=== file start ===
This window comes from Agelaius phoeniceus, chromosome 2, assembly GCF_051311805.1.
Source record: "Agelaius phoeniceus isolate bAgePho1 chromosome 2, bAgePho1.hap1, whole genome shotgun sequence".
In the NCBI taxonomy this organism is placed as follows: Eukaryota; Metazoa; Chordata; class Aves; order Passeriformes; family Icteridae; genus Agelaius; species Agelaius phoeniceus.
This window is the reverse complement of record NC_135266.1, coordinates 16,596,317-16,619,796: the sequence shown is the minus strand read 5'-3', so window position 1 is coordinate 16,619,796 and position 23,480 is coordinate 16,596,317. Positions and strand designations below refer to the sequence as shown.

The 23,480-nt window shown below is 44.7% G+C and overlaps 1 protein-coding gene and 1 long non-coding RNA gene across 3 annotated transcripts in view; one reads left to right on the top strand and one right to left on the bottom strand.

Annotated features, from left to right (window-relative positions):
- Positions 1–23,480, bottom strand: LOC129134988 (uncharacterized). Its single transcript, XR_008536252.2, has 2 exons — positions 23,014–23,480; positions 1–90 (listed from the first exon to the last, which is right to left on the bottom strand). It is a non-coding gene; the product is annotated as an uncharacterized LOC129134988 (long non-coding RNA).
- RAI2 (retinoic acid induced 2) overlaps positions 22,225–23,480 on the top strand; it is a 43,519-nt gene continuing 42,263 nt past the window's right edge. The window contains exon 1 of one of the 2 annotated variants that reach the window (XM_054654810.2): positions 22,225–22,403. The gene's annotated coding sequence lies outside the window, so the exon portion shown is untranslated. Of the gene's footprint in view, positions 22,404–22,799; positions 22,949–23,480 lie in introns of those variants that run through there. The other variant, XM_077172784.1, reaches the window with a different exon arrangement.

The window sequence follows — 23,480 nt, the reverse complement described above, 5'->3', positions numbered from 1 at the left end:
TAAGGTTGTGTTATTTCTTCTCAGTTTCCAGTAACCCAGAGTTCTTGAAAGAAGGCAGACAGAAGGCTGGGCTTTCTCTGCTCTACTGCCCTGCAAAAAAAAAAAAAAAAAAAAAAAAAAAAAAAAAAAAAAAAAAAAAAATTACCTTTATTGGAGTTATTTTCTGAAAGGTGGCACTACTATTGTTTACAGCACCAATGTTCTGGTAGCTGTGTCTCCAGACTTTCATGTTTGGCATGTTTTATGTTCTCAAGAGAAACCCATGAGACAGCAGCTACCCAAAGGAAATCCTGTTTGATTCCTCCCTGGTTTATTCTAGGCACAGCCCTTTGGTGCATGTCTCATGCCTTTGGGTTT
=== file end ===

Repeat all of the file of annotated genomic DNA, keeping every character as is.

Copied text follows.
This window comes from Agelaius phoeniceus, chromosome 2, assembly GCF_051311805.1.
Source record: "Agelaius phoeniceus isolate bAgePho1 chromosome 2, bAgePho1.hap1, whole genome shotgun sequence".
In the NCBI taxonomy this organism is placed as follows: Eukaryota; Metazoa; Chordata; class Aves; order Passeriformes; family Icteridae; genus Agelaius; species Agelaius phoeniceus.
This window is the reverse complement of record NC_135266.1, coordinates 16,596,317-16,619,796: the sequence shown is the minus strand read 5'-3', so window position 1 is coordinate 16,619,796 and position 23,480 is coordinate 16,596,317. Positions and strand designations below refer to the sequence as shown.

The 23,480-nt window shown below is 44.7% G+C and overlaps 1 protein-coding gene and 1 long non-coding RNA gene across 3 annotated transcripts in view; one reads left to right on the top strand and one right to left on the bottom strand.

Annotated features, from left to right (window-relative positions):
- Positions 1–23,480, bottom strand: LOC129134988 (uncharacterized). Its single transcript, XR_008536252.2, has 2 exons — positions 23,014–23,480; positions 1–90 (listed from the first exon to the last, which is right to left on the bottom strand). It is a non-coding gene; the product is annotated as an uncharacterized LOC129134988 (long non-coding RNA).
- RAI2 (retinoic acid induced 2) overlaps positions 22,225–23,480 on the top strand; it is a 43,519-nt gene continuing 42,263 nt past the window's right edge. The window contains exon 1 of one of the 2 annotated variants that reach the window (XM_054654810.2): positions 22,225–22,403. The gene's annotated coding sequence lies outside the window, so the exon portion shown is untranslated. Of the gene's footprint in view, positions 22,404–22,799; positions 22,949–23,480 lie in introns of those variants that run through there. The other variant, XM_077172784.1, reaches the window with a different exon arrangement.

The window sequence follows — 23,480 nt, the reverse complement described above, 5'->3', positions numbered from 1 at the left end:
TAAGGTTGTGTTATTTCTTCTCAGTTTCCAGTAACCCAGAGTTCTTGAAAGAAGGCAGACAGAAGGCTGGGCTTTCTCTGCTCTACTGCCCTGCAAAAAAAAAAAAAAAAAAAAAAAAAAAAAAAAAAAAAAAAAAAAAAATTACCTTTATTGGAGTTATTTTCTGAAAGGTGGCACTACTATTGTTTACAGCACCAATGTTCTGGTAGCTGTGTCTCCAGACTTTCATGTTTGGCATGTTTTATGTTCTCAAGAGAAACCCATGAGACAGCAGCTACCCAAAGGAAATCCTGTTTGATTCCTCCCTGGTTTATTCTAGGCACAGCCCTTTGGTGCATGTCTCATGCCTTTGGGTTT